By Mustapha Darboe
A dozen Gambian soldiers on Friday were charged with treason and related charges in a court martial at the country’s biggest military camp in Yundum, near the capital Banjul.
The soldiers, appearing before a court for the first time since they were arrested at various times between July and November, are accused of attempting a coup against President Adama Barrow.
The 12 soldiers were led by Capt. Yahya Jammeh, a relative and former aide to former President Yahya Jammeh, who was forced out of power in January.
They reportedly scheduled meetings which were recorded and posted on the forum of their WhatsApp smartphone messaging app.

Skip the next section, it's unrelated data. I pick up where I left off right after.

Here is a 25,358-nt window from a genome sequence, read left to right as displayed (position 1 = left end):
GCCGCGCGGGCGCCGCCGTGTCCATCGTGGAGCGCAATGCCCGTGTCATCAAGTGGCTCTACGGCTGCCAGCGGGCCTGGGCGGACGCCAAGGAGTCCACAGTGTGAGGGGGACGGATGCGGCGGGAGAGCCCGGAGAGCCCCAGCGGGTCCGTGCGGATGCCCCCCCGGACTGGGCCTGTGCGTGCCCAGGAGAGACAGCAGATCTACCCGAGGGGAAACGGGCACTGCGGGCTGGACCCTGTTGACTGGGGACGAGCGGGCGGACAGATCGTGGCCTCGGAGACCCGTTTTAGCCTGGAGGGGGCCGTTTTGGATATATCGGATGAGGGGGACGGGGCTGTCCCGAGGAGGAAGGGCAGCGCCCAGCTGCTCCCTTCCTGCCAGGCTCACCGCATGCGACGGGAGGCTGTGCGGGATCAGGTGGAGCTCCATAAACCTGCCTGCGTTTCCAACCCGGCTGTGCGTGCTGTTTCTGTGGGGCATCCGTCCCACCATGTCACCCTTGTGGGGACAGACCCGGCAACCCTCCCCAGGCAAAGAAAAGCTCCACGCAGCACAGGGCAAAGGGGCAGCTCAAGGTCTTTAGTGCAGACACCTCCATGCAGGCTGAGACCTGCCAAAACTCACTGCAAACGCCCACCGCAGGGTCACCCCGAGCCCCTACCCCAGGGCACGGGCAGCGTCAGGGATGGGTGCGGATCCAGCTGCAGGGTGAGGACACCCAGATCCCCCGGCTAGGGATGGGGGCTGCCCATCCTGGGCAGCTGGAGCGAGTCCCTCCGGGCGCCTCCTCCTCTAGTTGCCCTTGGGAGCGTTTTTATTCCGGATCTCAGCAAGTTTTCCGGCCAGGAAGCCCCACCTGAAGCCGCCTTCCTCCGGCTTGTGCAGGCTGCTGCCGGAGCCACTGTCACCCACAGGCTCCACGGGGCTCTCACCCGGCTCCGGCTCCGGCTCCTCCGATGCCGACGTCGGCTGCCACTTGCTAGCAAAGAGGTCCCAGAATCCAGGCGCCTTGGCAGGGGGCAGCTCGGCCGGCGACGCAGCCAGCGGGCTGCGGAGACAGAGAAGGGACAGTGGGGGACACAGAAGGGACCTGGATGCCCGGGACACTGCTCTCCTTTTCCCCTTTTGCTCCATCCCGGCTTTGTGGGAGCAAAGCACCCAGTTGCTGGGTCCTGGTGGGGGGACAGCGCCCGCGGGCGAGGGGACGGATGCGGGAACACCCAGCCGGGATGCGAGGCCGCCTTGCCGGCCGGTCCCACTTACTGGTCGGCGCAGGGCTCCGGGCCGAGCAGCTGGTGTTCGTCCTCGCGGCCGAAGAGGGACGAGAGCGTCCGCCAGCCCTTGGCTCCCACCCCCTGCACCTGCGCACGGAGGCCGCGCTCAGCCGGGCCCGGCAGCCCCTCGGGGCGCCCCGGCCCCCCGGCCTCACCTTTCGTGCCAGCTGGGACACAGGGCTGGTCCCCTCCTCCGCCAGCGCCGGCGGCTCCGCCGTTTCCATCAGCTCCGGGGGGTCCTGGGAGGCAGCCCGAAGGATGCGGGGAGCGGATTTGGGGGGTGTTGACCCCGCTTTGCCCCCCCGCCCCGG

The military said they were talking about overthrowing the Barrow regime, which is currently being protected by regional and paramilitary forces.
A large section of the Gambian army reportedly remains loyal to the strongman Jammeh, but the current government is working on reforming the security sector.
Currently, 10 other suspected killers working for the former ruler are also being detained in military custody.
The soldiers could face up to life in jail or death if convicted. Their case resumes on Nov. 27 when the accused will enter pleas.